Document Type

Conference Paper

Publication Date


Publication Details

Alireza Entezam, Hadi Nourizadeh, Ali Mirzaghorbanali, Polly Burey, Tristan Shelley and Naj Aziz, Application of waste glass powder in cemenitious grouts, Proceedings of the 2024 Resource Operators Conference, University of Wollongong - Mining Engineering, February 2024, 285-291.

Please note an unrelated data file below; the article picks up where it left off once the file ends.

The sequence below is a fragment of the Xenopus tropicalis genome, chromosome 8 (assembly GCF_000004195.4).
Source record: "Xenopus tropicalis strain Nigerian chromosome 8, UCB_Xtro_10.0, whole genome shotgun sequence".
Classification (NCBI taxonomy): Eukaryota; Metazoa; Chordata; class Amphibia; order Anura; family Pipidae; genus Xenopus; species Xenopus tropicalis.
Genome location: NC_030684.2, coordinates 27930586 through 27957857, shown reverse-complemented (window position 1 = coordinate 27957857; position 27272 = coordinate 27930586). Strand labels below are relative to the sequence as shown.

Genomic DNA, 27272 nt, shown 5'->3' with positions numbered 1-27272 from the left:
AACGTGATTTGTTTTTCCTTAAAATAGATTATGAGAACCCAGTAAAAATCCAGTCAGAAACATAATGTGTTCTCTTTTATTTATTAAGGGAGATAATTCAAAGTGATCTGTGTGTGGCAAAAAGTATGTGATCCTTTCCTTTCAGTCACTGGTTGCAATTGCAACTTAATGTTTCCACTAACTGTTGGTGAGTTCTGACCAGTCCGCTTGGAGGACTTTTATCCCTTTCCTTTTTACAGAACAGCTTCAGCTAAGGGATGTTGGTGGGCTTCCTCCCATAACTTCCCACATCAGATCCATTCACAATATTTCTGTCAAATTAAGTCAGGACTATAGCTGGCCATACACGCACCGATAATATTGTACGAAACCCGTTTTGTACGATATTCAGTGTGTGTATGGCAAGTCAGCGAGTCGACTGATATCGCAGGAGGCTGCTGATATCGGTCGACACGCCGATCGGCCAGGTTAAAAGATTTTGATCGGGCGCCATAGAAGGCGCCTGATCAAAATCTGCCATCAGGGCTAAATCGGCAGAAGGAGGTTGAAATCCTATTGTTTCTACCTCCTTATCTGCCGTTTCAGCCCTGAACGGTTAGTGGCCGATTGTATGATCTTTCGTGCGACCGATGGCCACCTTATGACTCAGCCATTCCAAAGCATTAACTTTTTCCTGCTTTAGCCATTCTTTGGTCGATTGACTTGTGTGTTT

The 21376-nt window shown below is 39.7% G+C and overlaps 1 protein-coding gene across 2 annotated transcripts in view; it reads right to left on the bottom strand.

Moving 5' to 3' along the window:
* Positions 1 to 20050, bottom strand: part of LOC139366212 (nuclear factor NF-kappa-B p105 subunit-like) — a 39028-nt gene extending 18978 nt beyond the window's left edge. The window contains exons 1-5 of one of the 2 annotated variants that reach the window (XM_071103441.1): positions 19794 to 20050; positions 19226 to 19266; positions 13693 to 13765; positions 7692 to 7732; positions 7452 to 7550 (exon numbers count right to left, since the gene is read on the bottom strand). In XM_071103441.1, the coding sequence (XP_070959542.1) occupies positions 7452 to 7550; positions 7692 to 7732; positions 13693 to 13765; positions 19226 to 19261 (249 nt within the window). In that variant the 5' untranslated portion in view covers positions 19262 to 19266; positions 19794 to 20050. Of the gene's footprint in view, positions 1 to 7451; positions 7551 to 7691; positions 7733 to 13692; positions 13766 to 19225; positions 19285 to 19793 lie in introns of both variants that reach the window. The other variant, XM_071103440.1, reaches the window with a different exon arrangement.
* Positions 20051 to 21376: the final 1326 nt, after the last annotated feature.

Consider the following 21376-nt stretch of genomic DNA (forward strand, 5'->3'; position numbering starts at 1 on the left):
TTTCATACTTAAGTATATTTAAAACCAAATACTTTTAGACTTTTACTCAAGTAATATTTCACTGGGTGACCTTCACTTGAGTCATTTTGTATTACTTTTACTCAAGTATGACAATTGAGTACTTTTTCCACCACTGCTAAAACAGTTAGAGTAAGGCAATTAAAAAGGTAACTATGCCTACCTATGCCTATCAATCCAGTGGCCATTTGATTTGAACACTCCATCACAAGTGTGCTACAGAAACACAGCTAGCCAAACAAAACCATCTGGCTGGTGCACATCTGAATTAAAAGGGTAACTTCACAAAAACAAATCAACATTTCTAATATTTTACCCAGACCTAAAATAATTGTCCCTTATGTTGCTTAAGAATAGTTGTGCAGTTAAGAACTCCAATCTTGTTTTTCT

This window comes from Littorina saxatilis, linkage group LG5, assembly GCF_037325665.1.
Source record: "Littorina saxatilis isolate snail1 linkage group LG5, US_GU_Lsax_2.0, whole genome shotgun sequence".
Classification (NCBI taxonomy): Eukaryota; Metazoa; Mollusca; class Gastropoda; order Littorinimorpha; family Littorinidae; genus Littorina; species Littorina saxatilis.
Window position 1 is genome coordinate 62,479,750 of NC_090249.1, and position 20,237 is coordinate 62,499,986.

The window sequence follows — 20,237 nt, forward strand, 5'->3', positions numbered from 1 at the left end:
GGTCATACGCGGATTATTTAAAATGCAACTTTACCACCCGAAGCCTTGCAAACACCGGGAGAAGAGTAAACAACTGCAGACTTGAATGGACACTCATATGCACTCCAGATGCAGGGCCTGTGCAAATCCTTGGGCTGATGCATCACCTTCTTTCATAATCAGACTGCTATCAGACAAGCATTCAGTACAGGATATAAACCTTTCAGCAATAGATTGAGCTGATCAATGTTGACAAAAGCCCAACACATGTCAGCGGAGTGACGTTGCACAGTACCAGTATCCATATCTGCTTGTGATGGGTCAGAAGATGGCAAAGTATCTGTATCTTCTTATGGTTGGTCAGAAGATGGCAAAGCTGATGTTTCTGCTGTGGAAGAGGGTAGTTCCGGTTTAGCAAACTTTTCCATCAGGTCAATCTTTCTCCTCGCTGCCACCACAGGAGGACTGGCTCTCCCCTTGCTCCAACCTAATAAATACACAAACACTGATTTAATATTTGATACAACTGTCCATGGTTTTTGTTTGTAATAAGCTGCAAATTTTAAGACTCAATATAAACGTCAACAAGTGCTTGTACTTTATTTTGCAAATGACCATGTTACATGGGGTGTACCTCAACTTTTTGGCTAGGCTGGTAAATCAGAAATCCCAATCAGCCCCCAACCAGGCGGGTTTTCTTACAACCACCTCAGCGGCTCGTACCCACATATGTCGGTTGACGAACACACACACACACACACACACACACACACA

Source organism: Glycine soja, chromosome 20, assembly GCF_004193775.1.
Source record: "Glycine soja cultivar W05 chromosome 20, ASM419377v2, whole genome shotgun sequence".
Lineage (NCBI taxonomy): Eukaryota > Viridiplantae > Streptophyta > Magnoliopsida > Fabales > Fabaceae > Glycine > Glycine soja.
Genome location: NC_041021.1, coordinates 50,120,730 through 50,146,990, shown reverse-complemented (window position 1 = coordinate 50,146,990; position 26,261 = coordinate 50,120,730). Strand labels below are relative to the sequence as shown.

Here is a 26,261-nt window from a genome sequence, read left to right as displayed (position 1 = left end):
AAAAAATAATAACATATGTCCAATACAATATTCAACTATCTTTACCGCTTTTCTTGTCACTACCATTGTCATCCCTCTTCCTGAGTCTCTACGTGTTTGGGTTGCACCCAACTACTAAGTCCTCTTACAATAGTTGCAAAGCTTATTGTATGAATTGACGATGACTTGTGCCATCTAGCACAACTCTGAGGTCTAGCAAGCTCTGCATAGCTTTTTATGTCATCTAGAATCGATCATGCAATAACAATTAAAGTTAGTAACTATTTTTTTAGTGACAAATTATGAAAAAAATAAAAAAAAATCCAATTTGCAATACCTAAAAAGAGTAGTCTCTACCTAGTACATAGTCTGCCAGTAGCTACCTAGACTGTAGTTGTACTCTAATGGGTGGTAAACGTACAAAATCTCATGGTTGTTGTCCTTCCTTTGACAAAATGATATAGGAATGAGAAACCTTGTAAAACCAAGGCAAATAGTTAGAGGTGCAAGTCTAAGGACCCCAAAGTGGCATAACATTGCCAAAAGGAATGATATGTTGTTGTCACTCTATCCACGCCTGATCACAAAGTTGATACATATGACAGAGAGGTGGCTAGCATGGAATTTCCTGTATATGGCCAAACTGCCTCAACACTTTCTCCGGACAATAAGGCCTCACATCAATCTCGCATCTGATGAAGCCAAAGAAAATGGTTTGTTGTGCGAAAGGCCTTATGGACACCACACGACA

Every year, a significant volume of waste glass, amounting to millions of tons, is generated globally. Once glass becomes waste, it is commonly disposed of in landfills, posing sustainability challenges as it does not decompose in the natural environment. Glass is primarily composed of silica. Utilizing milled (ground) waste glass, as a partial substitute for cementitious grouts, represents a crucial stride in the advancement of sustainable infrastructure systems that are environmentally friendly, energy-efficient, and cost-effective. When waste glass is ground into micro-sized particles, it is anticipated to engage in pozzolanic reactions with cement hydrates. This interaction is poised to enhance the overall performance and durability of the resulting cementitious structures. In this study, flow and compressive strength tests on grout were conducted by introducing 0–5% ground glass with particle sizes <75μm and 300-425μm, while maintaining a uniform water-to-binder ratio across all replacement levels. The incremental addition of glass led to a marginal reduction in the overall flow of the grout, possibly owing to the angular and irregular shapes of glass powder particles. Compressive strength was assessed using cube samples cured for 7 and 28 days, revealing that the inclusion of recycled glass powder resulted in diminished strength compared to the control samples. This phenomenon can be attributed to the surplus waste glass powder, which, having not participated in the pozzolanic reaction, functions as an inert filler, consequently diminishing the mechanical properties of the matrix.